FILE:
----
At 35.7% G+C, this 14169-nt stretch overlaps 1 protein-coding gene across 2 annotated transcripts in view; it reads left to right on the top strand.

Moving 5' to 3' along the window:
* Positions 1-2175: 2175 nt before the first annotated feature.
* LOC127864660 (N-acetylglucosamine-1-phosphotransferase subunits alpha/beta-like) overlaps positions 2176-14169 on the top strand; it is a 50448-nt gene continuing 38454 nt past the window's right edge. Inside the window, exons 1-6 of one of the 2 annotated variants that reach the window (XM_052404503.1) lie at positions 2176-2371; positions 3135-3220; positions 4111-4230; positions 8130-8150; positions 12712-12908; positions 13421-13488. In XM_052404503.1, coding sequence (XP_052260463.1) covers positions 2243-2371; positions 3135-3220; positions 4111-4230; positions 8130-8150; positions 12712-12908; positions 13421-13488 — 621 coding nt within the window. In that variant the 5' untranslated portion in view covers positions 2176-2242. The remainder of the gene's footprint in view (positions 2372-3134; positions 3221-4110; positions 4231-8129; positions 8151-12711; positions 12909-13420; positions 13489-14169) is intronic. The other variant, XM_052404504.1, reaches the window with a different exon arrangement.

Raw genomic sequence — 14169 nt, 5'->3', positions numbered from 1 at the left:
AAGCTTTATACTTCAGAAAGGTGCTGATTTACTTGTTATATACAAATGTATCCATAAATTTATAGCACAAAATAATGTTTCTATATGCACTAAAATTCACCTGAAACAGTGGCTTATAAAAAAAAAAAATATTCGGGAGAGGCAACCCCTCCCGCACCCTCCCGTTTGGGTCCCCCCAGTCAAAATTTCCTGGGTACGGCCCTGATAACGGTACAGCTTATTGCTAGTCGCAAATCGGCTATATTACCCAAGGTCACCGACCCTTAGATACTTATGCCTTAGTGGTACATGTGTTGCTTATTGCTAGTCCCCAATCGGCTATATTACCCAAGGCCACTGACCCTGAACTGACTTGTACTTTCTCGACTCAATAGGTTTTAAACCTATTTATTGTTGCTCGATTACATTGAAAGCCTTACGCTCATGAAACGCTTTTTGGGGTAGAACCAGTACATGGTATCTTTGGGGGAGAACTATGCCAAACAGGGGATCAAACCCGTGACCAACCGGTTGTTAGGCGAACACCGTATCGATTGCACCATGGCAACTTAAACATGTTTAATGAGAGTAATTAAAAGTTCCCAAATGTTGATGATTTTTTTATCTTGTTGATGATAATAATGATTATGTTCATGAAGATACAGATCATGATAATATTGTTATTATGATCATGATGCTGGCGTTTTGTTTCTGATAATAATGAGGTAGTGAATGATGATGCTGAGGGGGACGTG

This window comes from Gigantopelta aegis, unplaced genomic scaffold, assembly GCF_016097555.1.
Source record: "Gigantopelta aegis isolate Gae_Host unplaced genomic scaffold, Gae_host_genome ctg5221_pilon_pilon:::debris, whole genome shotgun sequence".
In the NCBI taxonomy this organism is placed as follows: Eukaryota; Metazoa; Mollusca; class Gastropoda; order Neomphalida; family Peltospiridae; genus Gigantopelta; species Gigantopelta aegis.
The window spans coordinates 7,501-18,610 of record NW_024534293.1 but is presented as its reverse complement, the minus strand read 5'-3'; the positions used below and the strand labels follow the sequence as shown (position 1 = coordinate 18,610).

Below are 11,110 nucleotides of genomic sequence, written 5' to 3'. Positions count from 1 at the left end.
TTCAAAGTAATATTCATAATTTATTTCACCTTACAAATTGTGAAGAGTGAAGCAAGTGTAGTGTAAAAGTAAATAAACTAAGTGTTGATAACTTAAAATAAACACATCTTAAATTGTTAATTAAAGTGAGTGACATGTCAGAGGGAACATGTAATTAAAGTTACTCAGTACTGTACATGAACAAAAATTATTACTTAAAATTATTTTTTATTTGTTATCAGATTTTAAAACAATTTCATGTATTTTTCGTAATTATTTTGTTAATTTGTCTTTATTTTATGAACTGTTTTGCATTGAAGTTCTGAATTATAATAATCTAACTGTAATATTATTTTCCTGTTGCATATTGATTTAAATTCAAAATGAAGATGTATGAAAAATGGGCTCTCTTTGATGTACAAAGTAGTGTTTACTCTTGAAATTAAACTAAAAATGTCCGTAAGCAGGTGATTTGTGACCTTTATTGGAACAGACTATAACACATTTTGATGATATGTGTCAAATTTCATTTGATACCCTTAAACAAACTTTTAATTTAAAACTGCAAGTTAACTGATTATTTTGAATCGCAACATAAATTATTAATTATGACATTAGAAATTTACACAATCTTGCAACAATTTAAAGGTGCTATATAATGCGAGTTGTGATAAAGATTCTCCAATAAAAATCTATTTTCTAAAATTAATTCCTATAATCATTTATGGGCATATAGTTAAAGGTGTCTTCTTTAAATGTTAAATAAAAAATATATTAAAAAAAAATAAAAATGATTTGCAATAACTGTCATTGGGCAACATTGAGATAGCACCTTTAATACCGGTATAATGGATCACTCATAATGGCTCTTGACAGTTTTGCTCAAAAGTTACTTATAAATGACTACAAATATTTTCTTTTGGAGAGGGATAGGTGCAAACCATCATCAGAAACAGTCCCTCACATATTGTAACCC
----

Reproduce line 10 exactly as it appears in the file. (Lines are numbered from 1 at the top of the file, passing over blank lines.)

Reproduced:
The window spans coordinates 7,501-18,610 of record NW_024534293.1 but is presented as its reverse complement, the minus strand read 5'-3'; the positions used below and the strand labels follow the sequence as shown (position 1 = coordinate 18,610).